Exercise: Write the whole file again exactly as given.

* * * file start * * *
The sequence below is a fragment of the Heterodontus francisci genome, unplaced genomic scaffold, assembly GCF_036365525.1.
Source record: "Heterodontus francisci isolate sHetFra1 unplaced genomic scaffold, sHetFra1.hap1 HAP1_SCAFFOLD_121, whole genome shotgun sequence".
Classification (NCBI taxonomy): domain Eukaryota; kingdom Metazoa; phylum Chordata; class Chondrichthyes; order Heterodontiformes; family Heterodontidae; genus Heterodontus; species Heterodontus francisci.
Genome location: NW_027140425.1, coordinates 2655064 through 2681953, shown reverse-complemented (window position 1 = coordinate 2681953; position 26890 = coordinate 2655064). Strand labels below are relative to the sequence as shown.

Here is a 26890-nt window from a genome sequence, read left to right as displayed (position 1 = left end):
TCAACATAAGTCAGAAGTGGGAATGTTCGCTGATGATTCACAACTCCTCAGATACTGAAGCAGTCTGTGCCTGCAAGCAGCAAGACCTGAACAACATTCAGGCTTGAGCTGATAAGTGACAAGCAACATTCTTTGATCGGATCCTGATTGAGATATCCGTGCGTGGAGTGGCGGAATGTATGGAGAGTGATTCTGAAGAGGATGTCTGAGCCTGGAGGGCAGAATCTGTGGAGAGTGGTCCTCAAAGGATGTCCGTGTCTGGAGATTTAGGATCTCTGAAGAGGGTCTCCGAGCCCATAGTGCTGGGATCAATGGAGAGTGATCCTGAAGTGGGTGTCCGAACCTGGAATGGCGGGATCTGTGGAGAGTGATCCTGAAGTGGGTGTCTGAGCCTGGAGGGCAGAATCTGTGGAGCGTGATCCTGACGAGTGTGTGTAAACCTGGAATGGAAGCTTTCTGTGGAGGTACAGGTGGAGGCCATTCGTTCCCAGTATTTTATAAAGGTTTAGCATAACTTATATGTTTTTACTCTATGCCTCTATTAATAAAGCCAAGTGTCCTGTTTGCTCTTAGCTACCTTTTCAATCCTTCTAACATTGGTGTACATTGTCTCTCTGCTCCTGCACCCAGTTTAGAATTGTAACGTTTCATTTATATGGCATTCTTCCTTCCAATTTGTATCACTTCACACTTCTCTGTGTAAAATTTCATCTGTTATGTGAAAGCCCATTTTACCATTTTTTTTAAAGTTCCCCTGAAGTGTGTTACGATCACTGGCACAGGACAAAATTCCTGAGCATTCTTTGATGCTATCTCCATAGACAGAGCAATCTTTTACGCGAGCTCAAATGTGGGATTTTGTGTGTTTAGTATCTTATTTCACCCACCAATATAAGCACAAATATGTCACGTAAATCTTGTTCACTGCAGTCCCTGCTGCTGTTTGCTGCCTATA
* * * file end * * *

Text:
The sequence below is a fragment of the Heterodontus francisci genome, unplaced genomic scaffold, assembly GCF_036365525.1.
Source record: "Heterodontus francisci isolate sHetFra1 unplaced genomic scaffold, sHetFra1.hap1 HAP1_SCAFFOLD_121, whole genome shotgun sequence".
Classification (NCBI taxonomy): domain Eukaryota; kingdom Metazoa; phylum Chordata; class Chondrichthyes; order Heterodontiformes; family Heterodontidae; genus Heterodontus; species Heterodontus francisci.
Genome location: NW_027140425.1, coordinates 2655064 through 2681953, shown reverse-complemented (window position 1 = coordinate 2681953; position 26890 = coordinate 2655064). Strand labels below are relative to the sequence as shown.

Here is a 26890-nt window from a genome sequence, read left to right as displayed (position 1 = left end):
TCAACATAAGTCAGAAGTGGGAATGTTCGCTGATGATTCACAACTCCTCAGATACTGAAGCAGTCTGTGCCTGCAAGCAGCAAGACCTGAACAACATTCAGGCTTGAGCTGATAAGTGACAAGCAACATTCTTTGATCGGATCCTGATTGAGATATCCGTGCGTGGAGTGGCGGAATGTATGGAGAGTGATTCTGAAGAGGATGTCTGAGCCTGGAGGGCAGAATCTGTGGAGAGTGGTCCTCAAAGGATGTCCGTGTCTGGAGATTTAGGATCTCTGAAGAGGGTCTCCGAGCCCATAGTGCTGGGATCAATGGAGAGTGATCCTGAAGTGGGTGTCCGAACCTGGAATGGCGGGATCTGTGGAGAGTGATCCTGAAGTGGGTGTCTGAGCCTGGAGGGCAGAATCTGTGGAGCGTGATCCTGACGAGTGTGTGTAAACCTGGAATGGAAGCTTTCTGTGGAGGTACAGGTGGAGGCCATTCGTTCCCAGTATTTTATAAAGGTTTAGCATAACTTATATGTTTTTACTCTATGCCTCTATTAATAAAGCCAAGTGTCCTGTTTGCTCTTAGCTACCTTTTCAATCCTTCTAACATTGGTGTACATTGTCTCTCTGCTCCTGCACCCAGTTTAGAATTGTAACGTTTCATTTATATGGCATTCTTCCTTCCAATTTGTATCACTTCACACTTCTCTGTGTAAAATTTCATCTGTTATGTGAAAGCCCATTTTACCATTTTTTTTAAAGTTCCCCTGAAGTGTGTTACGATCACTGGCACAGGACAAAATTCCTGAGCATTCTTTGATGCTATCTCCATAGACAGAGCAATCTTTTACGCGAGCTCAAATGTGGGATTTTGTGTGTTTAGTATCTTATTTCACCCACCAATATAAGCACAAATATGTCACGTAAATCTTGTTCACTGCAGTCCCTGCTGCTGTTTGCTGCCTATA